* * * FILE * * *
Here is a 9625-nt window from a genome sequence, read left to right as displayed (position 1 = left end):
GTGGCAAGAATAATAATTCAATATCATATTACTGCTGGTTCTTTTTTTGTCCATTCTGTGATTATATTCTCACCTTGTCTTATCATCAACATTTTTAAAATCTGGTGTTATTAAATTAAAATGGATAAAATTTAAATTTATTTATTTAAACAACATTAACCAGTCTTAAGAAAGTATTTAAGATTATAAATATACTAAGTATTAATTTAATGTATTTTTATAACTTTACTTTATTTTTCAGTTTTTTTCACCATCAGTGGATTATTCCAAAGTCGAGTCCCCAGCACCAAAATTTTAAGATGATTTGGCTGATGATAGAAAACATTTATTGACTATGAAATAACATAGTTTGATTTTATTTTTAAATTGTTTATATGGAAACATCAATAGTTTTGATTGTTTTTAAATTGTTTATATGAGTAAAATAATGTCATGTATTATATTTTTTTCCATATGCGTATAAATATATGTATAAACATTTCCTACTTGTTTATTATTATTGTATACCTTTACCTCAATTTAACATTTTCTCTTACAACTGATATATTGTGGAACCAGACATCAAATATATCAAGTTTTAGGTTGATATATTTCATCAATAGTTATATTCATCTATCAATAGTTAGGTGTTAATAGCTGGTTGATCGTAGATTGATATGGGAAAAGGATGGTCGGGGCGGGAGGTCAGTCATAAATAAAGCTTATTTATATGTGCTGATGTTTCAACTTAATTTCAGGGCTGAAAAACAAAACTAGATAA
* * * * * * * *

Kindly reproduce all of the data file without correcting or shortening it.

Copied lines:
Here is a 9625-nt window from a genome sequence, read left to right as displayed (position 1 = left end):
GTGGCAAGAATAATAATTCAATATCATATTACTGCTGGTTCTTTTTTTGTCCATTCTGTGATTATATTCTCACCTTGTCTTATCATCAACATTTTTAAAATCTGGTGTTATTAAATTAAAATGGATAAAATTTAAATTTATTTATTTAAACAACATTAACCAGTCTTAAGAAAGTATTTAAGATTATAAATATACTAAGTATTAATTTAATGTATTTTTATAACTTTACTTTATTTTTCAGTTTTTTTCACCATCAGTGGATTATTCCAAAGTCGAGTCCCCAGCACCAAAATTTTAAGATGATTTGGCTGATGATAGAAAACATTTATTGACTATGAAATAACATAGTTTGATTTTATTTTTAAATTGTTTATATGGAAACATCAATAGTTTTGATTGTTTTTAAATTGTTTATATGAGTAAAATAATGTCATGTATTATATTTTTTTCCATATGCGTATAAATATATGTATAAACATTTCCTACTTGTTTATTATTATTGTATACCTTTACCTCAATTTAACATTTTCTCTTACAACTGATATATTGTGGAACCAGACATCAAATATATCAAGTTTTAGGTTGATATATTTCATCAATAGTTATATTCATCTATCAATAGTTAGGTGTTAATAGCTGGTTGATCGTAGATTGATATGGGAAAAGGATGGTCGGGGCGGGAGGTCAGTCATAAATAAAGCTTATTTATATGTGCTGATGTTTCAACTTAATTTCAGGGCTGAAAAACAAAACTAGATAA